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Big Pharma fought drug pricing reform with record $7.5M dark money donation

High angle close-up view still life of an opened prescription bottles with pills and medication spilling onto ae background of money, U.S. currency with Lincoln Portrait.

In August, the Department of Health and Human Services announced 10 drugs selected for the first round of Medicare price negotiations—a landmark effort established by the 2022 Inflation Reduction Act to try to drag down the country’s uniquely astronomical prescription drug prices.

Pharmaceutical companies publicly balked—and also sued—then eventually came to the table. But it was far from their first protest of the Democrat-led effort to reform drug pricing in the US, which pays far more for prescription drugs than other high-income countries.

In 2022, the pharmaceutical industry’s top lobbying group, PhRMA, gave a record $7.5 million to the GOP-linked dark money group, American Action Network (AAN), which spent millions on advertising that year opposing drug pricing reforms, some of which made it into the Inflation Reduction Act.

The revelation was announced by Issue One, a campaign finance reform advocacy group that reviewed federal tax filings. Issue One also highlighted that the $7.5 million donation was the largest donation to date that PhRMA has given AAN.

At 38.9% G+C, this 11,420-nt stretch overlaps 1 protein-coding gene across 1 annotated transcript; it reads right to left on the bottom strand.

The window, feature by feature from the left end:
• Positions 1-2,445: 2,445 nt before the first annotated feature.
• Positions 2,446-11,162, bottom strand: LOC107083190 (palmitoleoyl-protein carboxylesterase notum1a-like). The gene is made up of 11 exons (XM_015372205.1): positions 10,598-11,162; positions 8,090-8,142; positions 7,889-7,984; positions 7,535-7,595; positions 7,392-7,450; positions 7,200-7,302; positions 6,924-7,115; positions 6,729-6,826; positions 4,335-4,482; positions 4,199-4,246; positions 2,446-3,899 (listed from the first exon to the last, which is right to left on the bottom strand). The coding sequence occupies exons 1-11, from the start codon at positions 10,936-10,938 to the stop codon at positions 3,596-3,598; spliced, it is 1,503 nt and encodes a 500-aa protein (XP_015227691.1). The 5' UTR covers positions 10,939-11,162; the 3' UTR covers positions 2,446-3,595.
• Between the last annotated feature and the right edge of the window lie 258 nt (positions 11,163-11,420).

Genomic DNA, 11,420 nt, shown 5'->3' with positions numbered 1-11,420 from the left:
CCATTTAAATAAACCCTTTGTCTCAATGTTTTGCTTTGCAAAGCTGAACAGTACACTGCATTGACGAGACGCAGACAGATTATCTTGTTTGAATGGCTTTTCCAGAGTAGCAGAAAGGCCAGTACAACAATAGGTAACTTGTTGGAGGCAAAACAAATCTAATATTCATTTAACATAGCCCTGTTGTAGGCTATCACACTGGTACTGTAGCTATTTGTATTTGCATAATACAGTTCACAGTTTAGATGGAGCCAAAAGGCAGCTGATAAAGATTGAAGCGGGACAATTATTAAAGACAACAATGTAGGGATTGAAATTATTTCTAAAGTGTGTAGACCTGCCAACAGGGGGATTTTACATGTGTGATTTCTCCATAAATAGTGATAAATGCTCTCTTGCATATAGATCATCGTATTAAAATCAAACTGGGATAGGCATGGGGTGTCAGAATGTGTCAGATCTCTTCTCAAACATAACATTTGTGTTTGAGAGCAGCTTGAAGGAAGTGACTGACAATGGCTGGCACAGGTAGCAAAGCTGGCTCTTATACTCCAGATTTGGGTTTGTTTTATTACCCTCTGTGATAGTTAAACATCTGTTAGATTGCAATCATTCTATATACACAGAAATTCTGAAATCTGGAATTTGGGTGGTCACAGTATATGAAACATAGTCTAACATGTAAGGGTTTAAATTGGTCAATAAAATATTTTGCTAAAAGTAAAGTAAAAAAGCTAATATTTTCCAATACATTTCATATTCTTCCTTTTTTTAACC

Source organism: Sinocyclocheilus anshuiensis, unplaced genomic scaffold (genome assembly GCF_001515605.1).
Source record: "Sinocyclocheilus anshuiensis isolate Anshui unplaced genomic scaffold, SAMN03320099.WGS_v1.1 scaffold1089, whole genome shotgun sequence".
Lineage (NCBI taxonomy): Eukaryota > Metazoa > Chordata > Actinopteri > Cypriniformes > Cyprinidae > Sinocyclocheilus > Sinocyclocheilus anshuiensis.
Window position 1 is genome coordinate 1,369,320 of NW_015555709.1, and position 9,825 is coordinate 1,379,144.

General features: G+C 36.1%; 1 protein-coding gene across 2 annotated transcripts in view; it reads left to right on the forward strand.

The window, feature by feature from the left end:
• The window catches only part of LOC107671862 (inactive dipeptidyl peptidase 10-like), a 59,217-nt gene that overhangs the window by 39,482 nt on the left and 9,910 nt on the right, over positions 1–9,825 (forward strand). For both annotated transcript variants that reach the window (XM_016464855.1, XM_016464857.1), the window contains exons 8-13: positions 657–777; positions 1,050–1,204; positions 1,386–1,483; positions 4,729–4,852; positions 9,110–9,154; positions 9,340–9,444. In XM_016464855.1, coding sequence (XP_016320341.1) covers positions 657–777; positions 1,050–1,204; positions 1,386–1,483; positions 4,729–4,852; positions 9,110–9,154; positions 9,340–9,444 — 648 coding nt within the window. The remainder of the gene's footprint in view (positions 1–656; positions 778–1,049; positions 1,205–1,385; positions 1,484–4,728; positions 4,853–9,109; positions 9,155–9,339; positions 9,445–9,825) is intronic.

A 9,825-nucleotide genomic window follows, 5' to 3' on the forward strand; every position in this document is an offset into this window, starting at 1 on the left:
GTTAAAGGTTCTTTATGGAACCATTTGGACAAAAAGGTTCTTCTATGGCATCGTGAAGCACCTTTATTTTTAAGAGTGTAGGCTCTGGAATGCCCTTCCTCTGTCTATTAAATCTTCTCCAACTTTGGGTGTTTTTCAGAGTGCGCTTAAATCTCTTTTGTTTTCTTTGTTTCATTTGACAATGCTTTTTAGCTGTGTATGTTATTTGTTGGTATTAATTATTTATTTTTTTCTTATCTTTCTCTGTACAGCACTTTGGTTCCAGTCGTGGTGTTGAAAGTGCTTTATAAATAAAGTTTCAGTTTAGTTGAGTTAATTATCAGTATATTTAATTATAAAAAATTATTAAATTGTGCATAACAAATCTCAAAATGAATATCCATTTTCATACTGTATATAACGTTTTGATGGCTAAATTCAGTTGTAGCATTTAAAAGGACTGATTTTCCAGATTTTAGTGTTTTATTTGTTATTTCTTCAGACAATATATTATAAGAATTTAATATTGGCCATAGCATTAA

From 2010 to 2022, PhRMA has given the dark money group more than $34.5 million. In 2016, PhRMA gave $6.1 million to AAN as it stealthily backed an aggressive Republican effort to try to repeal the Affordable Care Act, which was ultimately unsuccessful.

“Public policymaking should be done on behalf of the public’s interest, and the forces involved in policymaking should be operating in daylight, not darkness,” Issue One CEO Nick Penniman said in the announcement. “Unfortunately, our findings suggest that neither is true when it comes to the pharmaceutical industry. That’s a shame for public health, for government spending, and for Americans who can’t afford the drugs they need.”

Dark money groups like AAN are politically active groups that are not required to reveal their donors publicly. But, certain donors—including PhRMA—are required to report their contributions as expenditures on tax filings. Issue One obtained an annual tax filing PhRMA submitted to the IRS last week.

Politico also reported that PhRMA gave $1.6 million in 2022 to the centrist dark money group Center Forward, which funneled money to Democratic lawmakers who hampered the party’s drug pricing reform efforts.

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